· Retailers and restaurant with large numbers of low-wage workers may be most affected
· Cost of coverage for an employee alone or the cost of family coverage, which is usually higher. The government plans to issue regulations to explain what happens when a worker can afford individual but not family coverage (Rules not defined)
· To avoid the penalty for unaffordable coverage, employers could respond in several ways.
1. Increase their contributions to premiums
2. Reduce the workers’ share of premiums but recoup the money in other ways
3. Increasing co-payments or deductibles
4. They could offer lower-cost health plans, with less generous coverage
KHN – Kaiser Health News
Health Law’s “Grandfather” clause could deprive consumers of key benefits
· “Grandfathered” health plans exempt from several consumers protections, including a prohibition on charging co-payments, cost-sharing for certain preventative health services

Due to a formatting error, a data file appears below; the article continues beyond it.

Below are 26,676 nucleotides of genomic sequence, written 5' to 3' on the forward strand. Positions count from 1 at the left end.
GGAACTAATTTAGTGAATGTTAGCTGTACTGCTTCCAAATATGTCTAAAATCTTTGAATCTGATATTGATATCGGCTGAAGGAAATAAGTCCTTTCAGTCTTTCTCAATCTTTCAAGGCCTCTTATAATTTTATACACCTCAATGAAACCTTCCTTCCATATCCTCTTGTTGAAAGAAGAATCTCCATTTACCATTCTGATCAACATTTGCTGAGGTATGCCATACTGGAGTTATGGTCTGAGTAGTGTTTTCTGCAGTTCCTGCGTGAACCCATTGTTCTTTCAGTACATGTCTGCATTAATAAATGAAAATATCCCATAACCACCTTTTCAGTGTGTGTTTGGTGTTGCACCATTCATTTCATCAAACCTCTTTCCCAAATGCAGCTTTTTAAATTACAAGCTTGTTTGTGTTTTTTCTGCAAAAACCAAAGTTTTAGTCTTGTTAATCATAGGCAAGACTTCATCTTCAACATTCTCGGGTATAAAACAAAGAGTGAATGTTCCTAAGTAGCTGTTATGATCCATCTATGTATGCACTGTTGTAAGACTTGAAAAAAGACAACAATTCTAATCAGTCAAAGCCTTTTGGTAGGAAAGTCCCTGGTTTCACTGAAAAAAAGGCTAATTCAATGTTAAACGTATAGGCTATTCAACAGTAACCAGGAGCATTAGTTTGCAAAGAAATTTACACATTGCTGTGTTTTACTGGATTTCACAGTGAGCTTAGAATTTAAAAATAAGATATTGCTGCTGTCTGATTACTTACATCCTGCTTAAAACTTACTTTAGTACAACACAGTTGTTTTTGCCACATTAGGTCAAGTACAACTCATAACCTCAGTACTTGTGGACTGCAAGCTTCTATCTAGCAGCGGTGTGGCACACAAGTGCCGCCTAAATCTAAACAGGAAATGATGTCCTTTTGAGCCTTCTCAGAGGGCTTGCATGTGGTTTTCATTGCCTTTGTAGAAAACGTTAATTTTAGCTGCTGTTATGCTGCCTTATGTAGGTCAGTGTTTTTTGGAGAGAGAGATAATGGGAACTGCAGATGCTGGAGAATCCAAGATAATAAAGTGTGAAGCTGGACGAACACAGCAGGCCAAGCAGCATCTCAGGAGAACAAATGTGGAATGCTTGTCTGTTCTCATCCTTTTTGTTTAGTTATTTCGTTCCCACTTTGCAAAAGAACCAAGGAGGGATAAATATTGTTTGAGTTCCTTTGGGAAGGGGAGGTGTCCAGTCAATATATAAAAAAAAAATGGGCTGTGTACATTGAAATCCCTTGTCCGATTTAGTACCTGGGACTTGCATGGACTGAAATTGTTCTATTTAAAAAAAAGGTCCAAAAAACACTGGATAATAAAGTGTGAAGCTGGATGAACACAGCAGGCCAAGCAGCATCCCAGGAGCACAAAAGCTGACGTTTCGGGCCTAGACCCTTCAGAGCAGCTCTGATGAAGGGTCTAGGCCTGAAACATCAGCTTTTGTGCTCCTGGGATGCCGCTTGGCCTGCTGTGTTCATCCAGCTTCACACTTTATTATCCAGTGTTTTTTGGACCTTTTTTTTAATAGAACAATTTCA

· Congress included the provisions to give employers and insurers time to transition to the new la
· Plans that give up their grandfather status must abide by all consumer protections in the new law
· law does not give a date when the status expires
· Grandfather plans subject to some consumer protection
A. Dependant coverage for children until age 26
B. A ban on pre-existing condition exclusions for children this year and everyone in 2014
C. A prohibition on lifetime insurance limits
D. Grandfathered health plans will be blocked from retroactively cancelling coverage after a policy holder gets sick
· Grandfathered plans exempt from some consumer protections
A. Including health plans cover certain treatments associated with clinical trials
B. Limits annual out-of-pocket cost. In addition, grandfathered plans won’t have to meet new rules limiting how much premiums can vary based on age and tobacco use.
· SCHIP – Children’s Health Insurance
· $10 B Available to states through 2013
· Requires state funds
· Less than 50% of states have accessed the funds
· 15 states scaled back existing programs by raising premiums/increasing waiting periods/complicating the sign up process
Report: Healthcare law tax credits encourage small businesses to stay small, not hire